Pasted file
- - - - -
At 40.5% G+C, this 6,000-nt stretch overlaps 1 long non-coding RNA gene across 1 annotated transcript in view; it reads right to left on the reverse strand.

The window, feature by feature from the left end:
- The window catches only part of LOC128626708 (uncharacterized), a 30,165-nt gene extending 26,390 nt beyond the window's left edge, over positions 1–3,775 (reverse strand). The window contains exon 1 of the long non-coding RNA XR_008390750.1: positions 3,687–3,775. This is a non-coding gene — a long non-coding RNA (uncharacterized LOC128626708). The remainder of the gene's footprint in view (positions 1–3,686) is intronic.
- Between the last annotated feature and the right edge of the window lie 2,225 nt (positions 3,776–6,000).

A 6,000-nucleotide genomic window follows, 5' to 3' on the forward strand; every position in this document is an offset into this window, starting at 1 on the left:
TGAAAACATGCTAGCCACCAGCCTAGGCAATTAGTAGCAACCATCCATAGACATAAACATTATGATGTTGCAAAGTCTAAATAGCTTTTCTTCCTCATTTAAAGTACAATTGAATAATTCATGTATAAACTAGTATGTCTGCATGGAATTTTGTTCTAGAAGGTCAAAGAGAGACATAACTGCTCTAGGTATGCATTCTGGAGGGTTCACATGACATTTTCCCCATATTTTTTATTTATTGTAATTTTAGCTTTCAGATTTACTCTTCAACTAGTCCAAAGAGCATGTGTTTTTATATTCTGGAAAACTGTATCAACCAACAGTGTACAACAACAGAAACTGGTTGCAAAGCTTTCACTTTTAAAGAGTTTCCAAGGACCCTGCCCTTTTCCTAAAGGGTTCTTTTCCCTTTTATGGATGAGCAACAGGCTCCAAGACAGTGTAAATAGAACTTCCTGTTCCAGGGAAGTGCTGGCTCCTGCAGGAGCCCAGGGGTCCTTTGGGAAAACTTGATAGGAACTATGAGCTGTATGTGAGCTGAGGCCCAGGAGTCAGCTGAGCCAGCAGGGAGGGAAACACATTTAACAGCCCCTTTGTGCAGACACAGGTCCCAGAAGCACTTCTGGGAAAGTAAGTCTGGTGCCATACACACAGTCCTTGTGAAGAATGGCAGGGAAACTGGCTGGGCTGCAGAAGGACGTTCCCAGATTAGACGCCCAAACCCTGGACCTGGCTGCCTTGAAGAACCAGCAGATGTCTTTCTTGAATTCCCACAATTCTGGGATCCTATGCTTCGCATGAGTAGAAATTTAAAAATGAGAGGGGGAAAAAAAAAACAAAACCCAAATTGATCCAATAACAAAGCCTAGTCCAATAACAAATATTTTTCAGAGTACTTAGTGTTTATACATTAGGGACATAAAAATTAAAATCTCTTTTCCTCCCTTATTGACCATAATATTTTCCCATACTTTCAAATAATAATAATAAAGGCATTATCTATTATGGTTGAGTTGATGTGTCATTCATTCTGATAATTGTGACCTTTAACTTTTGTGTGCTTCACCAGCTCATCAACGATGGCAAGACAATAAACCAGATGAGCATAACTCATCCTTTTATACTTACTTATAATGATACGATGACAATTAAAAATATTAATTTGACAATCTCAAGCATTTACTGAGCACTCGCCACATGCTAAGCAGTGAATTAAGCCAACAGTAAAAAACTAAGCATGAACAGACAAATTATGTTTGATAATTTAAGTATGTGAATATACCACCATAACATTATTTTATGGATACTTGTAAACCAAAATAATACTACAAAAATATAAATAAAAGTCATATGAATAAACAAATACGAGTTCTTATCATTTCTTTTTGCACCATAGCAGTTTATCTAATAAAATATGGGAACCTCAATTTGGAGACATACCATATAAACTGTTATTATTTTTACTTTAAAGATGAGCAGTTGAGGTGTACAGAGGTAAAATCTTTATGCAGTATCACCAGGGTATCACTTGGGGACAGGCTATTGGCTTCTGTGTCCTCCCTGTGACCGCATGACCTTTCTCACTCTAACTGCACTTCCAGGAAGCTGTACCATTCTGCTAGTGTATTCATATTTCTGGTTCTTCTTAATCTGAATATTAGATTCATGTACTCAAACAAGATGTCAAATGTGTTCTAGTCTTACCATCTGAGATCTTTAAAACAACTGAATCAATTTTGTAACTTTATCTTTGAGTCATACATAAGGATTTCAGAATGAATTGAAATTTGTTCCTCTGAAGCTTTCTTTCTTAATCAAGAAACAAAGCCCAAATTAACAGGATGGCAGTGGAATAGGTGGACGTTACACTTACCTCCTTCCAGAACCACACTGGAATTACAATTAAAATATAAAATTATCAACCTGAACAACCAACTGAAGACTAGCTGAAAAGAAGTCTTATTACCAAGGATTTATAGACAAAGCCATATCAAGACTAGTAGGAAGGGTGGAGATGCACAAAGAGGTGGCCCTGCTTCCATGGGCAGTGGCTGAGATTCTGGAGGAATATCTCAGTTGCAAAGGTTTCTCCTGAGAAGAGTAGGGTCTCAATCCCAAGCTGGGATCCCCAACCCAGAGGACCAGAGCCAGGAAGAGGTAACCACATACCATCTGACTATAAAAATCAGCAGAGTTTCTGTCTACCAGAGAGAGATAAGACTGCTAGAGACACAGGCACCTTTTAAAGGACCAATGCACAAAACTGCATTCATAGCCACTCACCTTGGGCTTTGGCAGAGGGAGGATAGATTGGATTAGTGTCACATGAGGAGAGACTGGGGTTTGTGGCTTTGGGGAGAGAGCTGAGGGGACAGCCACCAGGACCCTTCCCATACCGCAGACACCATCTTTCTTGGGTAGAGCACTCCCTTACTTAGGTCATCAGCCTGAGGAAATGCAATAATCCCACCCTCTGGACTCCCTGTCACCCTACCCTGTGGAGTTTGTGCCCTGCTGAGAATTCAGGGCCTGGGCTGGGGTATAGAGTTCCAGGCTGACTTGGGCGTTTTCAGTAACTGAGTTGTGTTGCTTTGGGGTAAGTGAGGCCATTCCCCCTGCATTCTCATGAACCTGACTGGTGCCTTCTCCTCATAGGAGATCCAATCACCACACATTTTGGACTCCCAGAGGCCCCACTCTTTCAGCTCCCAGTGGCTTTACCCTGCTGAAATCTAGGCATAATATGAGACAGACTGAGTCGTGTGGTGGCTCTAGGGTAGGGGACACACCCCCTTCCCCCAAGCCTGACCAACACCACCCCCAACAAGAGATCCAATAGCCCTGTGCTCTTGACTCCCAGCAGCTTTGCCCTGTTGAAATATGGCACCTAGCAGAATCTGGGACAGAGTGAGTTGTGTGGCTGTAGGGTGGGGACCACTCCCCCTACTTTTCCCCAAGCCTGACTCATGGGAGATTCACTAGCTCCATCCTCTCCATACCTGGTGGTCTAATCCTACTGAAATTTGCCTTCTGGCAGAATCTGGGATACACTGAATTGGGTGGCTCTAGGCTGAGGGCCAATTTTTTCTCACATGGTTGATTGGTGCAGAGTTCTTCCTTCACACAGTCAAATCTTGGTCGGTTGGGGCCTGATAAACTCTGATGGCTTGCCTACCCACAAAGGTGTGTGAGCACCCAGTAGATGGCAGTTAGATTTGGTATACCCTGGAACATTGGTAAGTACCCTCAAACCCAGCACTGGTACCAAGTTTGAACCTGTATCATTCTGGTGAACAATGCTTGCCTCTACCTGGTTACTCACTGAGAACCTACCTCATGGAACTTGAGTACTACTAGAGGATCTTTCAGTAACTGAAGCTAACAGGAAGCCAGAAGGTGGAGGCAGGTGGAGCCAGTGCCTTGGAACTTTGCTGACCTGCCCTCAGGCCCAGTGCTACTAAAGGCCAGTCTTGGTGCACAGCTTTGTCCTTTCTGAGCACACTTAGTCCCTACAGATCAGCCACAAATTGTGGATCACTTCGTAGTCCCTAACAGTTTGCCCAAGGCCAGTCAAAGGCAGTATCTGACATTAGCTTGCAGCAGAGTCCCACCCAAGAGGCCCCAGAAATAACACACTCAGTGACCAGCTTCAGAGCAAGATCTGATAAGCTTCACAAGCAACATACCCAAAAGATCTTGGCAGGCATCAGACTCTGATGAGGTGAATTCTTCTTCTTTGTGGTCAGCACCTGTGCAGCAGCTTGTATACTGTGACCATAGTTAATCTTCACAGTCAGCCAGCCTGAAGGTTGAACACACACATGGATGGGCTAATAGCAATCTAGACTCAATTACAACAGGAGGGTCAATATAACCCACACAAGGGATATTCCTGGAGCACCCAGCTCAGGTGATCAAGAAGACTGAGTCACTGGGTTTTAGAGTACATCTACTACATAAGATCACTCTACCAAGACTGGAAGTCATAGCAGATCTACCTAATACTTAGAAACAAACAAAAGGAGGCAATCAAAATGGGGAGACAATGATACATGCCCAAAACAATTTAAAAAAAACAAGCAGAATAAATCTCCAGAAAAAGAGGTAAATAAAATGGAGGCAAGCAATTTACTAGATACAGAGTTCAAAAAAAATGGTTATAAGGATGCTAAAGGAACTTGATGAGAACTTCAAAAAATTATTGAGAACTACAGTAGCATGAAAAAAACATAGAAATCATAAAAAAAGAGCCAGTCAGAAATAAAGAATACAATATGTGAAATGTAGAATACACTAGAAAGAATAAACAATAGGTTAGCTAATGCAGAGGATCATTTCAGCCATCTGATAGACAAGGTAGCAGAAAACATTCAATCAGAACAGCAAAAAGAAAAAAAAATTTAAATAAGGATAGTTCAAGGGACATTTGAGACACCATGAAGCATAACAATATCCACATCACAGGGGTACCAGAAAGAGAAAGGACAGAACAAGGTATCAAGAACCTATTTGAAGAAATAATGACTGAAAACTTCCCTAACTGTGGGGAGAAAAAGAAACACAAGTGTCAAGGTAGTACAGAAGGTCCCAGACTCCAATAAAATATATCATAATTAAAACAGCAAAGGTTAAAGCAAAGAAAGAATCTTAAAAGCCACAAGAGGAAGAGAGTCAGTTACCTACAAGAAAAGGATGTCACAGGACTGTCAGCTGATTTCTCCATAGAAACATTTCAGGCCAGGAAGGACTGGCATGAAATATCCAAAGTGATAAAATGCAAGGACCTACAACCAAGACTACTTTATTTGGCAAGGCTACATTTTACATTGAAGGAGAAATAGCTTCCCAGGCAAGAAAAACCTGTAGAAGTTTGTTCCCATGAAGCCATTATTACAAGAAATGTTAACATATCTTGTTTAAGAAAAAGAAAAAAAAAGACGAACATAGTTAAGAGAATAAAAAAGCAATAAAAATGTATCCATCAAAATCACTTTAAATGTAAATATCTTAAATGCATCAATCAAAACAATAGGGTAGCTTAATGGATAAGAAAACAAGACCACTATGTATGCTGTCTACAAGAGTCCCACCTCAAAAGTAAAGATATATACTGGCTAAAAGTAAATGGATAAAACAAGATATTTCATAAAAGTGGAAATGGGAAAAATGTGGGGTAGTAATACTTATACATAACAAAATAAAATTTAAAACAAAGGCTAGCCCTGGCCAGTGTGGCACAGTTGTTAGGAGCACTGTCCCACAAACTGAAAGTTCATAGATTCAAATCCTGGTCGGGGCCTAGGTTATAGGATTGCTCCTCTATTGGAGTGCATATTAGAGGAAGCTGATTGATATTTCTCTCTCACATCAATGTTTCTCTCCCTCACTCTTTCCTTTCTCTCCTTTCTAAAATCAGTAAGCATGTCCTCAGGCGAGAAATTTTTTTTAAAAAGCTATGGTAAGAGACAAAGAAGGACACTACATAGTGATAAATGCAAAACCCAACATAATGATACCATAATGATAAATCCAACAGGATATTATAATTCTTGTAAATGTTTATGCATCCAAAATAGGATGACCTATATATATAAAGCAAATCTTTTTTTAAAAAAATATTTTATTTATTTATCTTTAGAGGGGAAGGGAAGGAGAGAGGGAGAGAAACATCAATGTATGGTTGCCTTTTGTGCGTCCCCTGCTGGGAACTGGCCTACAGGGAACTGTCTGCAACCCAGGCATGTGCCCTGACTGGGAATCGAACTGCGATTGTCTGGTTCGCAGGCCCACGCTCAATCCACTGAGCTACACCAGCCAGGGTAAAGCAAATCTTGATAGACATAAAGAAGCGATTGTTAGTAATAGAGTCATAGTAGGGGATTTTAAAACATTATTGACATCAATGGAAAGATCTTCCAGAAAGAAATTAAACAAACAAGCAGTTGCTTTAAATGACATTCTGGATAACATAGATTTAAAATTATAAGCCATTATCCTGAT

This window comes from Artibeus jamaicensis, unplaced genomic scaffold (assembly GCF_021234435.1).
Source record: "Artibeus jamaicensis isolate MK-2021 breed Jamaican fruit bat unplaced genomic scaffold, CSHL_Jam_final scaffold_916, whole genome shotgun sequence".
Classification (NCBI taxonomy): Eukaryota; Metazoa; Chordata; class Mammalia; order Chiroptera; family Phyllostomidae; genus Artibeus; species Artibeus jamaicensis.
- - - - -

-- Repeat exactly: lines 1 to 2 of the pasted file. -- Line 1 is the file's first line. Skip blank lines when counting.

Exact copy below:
At 40.5% G+C, this 6,000-nt stretch overlaps 1 long non-coding RNA gene across 1 annotated transcript in view; it reads right to left on the reverse strand.

The window, feature by feature from the left end: